When we were ready to have our bear stuffed, we got in line behind several other customers. I didn't see, or apparently hear, M***** who was sitting on the opposite end of the stuffing machine calling us over since no one was waiting there. I only realized she was speaking to me when I heard her yelling, in a very irritated tone of voice, that she could take care of us on the opposite end of the machine. I didn't want to go over there, but I did and things predictably fell apart right away.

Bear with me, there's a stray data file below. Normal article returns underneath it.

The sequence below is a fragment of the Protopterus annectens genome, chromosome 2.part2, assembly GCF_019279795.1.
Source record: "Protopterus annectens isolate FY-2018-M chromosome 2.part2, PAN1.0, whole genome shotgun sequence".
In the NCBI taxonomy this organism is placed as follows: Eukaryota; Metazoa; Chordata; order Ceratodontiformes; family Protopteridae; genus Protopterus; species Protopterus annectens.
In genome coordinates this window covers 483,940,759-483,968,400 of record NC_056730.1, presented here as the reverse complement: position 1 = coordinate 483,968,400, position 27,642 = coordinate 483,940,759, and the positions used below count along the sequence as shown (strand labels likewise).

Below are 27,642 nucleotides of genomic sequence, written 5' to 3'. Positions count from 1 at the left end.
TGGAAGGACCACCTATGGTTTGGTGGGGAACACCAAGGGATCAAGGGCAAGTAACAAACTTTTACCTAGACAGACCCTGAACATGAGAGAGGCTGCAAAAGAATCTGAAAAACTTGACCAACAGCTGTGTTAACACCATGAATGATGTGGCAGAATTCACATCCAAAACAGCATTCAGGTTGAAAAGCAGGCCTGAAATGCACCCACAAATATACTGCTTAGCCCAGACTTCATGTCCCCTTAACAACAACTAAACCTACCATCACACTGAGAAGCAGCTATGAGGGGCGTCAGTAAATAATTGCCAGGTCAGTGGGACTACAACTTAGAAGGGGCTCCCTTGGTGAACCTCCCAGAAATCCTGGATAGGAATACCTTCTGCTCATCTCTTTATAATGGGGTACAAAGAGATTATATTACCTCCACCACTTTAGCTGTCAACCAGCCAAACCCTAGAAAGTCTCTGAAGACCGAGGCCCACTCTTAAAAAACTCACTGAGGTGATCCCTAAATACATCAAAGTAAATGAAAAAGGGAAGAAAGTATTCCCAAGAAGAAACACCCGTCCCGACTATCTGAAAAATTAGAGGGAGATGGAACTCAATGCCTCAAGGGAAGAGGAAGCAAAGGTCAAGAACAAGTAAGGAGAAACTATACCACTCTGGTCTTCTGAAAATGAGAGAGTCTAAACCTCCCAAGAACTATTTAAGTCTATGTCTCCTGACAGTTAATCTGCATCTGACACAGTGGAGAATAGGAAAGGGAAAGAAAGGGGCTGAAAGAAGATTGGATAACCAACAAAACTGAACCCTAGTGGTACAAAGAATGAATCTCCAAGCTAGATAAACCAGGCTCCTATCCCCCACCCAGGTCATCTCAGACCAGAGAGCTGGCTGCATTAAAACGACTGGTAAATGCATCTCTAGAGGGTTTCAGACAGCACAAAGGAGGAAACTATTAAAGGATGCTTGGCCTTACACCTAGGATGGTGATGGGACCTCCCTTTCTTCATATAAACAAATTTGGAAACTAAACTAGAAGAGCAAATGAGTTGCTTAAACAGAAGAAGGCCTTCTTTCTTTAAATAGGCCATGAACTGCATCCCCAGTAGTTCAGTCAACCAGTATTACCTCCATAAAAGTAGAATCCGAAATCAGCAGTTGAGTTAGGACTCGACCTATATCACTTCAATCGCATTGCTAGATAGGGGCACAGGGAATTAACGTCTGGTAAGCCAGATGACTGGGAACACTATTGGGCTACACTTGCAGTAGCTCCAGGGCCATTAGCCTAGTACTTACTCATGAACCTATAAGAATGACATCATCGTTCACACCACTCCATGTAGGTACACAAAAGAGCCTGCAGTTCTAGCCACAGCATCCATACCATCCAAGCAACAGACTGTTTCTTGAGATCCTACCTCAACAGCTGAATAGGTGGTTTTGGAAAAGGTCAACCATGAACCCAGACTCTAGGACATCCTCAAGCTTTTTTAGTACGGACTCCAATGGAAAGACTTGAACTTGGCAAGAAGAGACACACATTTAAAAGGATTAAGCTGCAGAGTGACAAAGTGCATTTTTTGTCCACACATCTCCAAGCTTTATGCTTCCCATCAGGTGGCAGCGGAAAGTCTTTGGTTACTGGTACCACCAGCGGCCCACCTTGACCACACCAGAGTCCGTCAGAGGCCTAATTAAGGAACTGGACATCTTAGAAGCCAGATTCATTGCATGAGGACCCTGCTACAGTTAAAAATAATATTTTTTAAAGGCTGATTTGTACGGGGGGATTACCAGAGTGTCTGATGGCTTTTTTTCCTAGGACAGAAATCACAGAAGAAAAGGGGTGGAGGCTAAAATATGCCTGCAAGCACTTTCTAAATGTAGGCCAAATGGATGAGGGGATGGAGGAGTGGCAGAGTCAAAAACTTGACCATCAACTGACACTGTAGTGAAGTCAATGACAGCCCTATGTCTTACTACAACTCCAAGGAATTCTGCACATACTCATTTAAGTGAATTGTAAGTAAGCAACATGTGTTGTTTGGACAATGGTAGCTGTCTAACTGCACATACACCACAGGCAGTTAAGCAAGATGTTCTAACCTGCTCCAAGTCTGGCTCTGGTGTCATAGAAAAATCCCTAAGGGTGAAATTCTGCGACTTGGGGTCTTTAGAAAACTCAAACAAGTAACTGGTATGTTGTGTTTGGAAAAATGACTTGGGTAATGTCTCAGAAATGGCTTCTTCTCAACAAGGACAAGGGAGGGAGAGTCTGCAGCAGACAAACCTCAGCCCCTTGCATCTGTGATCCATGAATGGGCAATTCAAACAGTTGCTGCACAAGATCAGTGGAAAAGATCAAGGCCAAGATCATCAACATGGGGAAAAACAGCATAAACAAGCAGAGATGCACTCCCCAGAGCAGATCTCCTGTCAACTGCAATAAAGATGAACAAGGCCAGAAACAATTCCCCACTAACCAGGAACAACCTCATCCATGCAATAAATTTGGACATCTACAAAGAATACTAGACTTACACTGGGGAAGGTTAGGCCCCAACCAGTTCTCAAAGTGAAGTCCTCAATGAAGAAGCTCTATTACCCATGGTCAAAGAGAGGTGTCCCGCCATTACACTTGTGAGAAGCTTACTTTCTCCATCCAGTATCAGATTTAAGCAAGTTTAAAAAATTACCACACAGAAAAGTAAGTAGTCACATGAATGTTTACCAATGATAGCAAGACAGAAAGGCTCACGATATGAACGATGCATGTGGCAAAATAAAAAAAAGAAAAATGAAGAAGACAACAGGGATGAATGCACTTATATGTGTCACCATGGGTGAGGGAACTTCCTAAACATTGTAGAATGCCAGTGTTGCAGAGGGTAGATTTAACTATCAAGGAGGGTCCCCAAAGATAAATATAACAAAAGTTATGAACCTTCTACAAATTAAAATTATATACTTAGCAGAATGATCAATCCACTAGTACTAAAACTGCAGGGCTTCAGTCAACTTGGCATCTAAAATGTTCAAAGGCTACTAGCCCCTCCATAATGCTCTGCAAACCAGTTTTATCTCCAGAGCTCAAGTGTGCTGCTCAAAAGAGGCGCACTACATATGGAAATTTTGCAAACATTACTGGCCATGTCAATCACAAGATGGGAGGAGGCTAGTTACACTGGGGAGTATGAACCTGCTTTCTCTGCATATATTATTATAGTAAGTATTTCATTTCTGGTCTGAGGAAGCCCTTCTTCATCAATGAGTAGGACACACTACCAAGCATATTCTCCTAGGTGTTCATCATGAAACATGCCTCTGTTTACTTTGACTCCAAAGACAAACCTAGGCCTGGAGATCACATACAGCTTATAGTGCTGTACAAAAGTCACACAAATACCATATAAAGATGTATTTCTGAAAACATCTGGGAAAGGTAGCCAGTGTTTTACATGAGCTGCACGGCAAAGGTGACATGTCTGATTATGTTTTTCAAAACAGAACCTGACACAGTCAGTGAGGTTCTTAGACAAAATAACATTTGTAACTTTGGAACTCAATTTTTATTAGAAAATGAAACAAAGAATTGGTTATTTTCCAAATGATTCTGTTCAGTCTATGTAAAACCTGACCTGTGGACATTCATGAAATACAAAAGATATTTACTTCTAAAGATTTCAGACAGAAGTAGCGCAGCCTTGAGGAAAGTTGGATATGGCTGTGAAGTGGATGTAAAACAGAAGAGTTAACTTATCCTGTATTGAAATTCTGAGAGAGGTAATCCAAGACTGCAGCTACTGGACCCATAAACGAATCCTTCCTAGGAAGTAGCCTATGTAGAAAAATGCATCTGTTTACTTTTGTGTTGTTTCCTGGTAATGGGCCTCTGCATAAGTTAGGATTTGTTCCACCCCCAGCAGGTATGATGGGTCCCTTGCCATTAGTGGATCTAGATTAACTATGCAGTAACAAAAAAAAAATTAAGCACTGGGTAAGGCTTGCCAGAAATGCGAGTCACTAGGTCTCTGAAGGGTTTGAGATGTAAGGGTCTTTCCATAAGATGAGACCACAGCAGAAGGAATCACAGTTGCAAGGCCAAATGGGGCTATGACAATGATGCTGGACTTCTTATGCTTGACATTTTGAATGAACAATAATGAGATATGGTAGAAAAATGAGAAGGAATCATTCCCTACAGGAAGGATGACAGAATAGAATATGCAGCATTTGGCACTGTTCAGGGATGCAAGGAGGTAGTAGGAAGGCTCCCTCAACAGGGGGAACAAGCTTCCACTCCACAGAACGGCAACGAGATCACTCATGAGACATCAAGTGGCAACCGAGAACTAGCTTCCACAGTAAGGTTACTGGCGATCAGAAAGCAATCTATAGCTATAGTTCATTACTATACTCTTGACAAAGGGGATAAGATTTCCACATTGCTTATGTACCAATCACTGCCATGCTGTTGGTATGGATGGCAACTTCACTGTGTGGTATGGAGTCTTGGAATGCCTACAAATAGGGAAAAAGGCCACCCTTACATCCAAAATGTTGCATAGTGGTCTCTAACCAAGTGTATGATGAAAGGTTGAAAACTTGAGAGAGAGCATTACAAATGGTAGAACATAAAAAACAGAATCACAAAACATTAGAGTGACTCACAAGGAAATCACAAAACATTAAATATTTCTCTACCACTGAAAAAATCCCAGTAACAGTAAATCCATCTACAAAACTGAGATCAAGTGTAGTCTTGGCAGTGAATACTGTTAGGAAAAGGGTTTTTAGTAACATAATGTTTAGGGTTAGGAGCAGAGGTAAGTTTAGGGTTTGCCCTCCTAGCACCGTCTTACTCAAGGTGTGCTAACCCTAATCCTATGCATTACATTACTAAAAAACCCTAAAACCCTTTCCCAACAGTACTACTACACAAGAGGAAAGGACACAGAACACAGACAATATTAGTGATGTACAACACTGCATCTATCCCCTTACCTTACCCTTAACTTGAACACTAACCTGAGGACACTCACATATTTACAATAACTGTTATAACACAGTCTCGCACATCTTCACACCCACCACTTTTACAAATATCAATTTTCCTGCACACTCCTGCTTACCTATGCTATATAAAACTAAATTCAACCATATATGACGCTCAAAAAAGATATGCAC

M***** started absolutely DRILLING my son over his name and she did so in a manner that was very unfriendly and impatient. He thought she wanted the name he'd decided to give his bear and got very quickly confused by her firing off the question so many times in rapid succession, leaving less than a second for him to respond each time ('What's your name? What's your name? What's YOUR NAME???'). It was at this point that I informed her that she was dealing with a child with Autism and that if she wanted him to answer her he needed to be allowed to process the question without being intimidated. In fact, he was intimidated by being spoken to in this manner, so much so that he was actually afraid to respond to her and looked to me to provide the answer. Again, she rolled her eyes at my child and said, "It's just your name!" She didn't need to add the word, “stupid” to the end of her sentence. It was more than clearly implied. It was at this point that I told her that I didn't like her attitude one bit and that if she wanted the transaction to continue without consequence she needed to tone it down. M***** opted not to respond to the admonishment so I asked her to verify for me that she had heard what I said and that I had made myself clear. She responded that I had, but did so in her signature nasty tone of voice and it became apparent that I was never going to get through to her. I asked to speak to a manager, relayed the details of the interaction with M***** and requested that someone else assist us in building our bear.